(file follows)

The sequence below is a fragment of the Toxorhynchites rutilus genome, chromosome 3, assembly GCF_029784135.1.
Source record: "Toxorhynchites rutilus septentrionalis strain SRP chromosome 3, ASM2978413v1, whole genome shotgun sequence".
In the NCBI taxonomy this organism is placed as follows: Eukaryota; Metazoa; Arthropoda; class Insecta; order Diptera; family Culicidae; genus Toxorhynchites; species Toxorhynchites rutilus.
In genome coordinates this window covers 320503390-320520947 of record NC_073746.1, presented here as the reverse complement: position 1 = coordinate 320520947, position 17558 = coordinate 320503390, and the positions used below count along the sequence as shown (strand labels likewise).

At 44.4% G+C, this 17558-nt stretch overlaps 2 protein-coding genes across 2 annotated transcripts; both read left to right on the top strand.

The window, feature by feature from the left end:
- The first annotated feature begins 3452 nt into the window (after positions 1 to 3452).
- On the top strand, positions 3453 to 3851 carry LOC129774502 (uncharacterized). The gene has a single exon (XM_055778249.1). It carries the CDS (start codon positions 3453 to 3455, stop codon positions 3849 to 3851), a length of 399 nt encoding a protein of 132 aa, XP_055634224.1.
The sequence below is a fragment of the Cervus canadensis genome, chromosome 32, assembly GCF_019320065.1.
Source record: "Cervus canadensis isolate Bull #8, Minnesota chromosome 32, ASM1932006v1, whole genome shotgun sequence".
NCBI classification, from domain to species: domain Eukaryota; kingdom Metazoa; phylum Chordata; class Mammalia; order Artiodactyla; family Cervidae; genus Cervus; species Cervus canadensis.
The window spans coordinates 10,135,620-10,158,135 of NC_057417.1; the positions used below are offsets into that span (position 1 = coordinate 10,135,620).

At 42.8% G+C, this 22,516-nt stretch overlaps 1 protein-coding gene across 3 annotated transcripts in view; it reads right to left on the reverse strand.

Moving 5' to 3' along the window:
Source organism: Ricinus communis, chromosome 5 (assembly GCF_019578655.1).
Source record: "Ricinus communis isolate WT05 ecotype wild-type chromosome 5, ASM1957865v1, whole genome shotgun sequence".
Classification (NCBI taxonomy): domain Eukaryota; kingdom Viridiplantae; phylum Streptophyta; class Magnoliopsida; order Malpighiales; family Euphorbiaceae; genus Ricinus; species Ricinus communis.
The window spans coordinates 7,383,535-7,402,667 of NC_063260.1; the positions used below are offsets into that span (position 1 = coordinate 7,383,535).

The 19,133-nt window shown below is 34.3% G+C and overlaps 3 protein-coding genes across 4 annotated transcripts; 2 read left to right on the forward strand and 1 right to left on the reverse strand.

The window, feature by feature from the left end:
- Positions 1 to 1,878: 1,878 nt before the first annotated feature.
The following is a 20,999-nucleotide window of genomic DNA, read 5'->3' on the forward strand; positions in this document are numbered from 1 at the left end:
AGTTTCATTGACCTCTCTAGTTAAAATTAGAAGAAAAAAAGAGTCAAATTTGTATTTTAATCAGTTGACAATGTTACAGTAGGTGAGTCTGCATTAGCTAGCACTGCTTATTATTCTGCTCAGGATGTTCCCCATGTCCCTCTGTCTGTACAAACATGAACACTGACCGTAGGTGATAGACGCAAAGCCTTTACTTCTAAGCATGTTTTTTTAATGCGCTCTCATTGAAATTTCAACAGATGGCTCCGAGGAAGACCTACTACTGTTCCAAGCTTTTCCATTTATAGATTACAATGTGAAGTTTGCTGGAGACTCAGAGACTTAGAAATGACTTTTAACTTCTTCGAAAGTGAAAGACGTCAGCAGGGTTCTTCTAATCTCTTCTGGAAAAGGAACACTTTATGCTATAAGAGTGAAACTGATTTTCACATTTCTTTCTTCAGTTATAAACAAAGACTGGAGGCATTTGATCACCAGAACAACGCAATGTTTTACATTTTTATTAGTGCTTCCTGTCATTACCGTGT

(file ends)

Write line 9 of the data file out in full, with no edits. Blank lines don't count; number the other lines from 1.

The sequence below is a fragment of the Cervus canadensis genome, chromosome 32, assembly GCF_019320065.1.